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Shira Ovide

Snapchat Is Becoming Like the Internet It Disdains

It loses luster, though, as it discards the elements that set it apart.

The perils of nonconformity.

The perils of nonconformity.

Photographer: Christophe Simon/AFP/Getty Images

Snapchat has defined itself in opposition to the internet establishment. It didn’t want to be a digital hangout like Facebook that lured the masses to perform for strangers. Snapchat’s advertisements wouldn’t be “creepy” like other internet ads. Web-video programs from partners such as ESPN wouldn’t be the schlock people saw elsewhere.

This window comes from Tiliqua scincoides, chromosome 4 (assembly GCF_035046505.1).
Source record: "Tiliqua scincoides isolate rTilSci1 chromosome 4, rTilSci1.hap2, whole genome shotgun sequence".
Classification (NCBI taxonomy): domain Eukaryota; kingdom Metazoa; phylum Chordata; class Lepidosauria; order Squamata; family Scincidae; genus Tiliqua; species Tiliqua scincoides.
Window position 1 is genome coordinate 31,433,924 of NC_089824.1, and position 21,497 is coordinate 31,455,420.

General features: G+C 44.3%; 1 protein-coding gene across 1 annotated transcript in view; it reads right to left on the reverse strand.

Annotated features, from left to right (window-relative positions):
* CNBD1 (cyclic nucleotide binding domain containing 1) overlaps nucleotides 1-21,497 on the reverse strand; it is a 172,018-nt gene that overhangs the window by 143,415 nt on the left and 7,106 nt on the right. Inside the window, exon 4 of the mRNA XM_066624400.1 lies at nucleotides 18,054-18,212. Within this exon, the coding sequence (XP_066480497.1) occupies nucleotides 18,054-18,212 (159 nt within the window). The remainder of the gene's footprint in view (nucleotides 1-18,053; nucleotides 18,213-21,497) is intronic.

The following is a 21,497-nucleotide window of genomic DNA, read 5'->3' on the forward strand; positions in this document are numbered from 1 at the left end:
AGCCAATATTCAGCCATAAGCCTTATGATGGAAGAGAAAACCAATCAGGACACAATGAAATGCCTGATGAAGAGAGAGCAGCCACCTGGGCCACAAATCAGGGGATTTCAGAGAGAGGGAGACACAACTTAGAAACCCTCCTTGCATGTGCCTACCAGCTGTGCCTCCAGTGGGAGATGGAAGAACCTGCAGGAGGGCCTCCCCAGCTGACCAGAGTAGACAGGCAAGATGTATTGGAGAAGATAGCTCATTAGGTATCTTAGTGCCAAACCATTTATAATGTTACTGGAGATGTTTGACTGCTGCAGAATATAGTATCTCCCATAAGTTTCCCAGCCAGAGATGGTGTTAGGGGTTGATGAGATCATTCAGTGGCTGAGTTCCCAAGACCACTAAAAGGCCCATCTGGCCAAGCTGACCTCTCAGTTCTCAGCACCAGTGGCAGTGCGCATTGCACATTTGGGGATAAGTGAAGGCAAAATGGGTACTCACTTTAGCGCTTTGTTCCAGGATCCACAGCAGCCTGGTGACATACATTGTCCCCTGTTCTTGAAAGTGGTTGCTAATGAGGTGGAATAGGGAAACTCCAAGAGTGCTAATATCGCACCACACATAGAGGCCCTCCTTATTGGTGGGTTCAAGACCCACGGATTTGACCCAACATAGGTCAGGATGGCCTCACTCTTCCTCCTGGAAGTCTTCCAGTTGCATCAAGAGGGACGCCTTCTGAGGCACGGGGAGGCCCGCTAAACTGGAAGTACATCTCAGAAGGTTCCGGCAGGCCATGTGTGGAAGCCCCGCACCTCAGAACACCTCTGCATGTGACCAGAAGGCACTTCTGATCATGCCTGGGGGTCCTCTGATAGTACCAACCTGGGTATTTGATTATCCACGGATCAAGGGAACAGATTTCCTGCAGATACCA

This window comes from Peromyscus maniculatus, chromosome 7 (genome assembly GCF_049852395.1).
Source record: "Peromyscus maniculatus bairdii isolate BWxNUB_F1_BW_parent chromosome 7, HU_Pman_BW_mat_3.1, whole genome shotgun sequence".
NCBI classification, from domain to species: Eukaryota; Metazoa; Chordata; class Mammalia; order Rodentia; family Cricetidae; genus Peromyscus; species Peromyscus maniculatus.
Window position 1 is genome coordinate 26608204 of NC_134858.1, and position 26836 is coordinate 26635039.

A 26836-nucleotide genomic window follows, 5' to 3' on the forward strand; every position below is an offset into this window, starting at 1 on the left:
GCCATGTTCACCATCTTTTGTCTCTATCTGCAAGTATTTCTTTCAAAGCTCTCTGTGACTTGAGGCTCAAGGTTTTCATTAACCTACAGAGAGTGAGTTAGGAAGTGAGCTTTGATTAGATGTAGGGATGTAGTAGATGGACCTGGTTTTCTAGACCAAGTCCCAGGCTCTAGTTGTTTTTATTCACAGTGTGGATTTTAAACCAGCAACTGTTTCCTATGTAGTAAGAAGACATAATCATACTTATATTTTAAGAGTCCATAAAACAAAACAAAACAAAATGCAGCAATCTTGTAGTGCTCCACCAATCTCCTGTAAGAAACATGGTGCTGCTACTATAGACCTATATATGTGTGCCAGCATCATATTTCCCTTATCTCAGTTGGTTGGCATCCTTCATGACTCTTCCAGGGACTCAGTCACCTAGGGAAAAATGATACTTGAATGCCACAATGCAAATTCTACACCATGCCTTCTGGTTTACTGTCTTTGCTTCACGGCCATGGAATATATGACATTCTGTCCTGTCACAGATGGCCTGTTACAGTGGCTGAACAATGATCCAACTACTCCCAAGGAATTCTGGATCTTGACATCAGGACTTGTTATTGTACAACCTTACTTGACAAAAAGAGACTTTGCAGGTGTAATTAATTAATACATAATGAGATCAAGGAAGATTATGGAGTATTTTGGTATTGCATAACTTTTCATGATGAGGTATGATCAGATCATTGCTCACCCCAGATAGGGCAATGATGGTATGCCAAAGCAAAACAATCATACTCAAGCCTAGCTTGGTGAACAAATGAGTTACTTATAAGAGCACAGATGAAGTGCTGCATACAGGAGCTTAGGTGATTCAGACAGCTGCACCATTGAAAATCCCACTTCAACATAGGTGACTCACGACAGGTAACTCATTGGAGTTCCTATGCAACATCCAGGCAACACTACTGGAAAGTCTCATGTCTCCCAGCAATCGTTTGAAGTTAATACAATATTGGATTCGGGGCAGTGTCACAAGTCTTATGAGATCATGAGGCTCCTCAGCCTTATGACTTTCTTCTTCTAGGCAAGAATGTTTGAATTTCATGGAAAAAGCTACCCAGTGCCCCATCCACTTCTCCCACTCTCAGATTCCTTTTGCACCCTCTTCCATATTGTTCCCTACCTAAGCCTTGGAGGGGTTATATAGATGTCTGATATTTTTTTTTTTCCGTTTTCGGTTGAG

Now, though, Snapchat is borrowing liberally from the internet conventions it has scorned. Snapchat is — irony alert — copying Facebook by refashioning its advertising business for companies that want quick payoffs from their ads. It’s tracking people to prove those messages worked. And Snapchat loosened demands for tailor-made video programs, which makes it more like the rest of the web.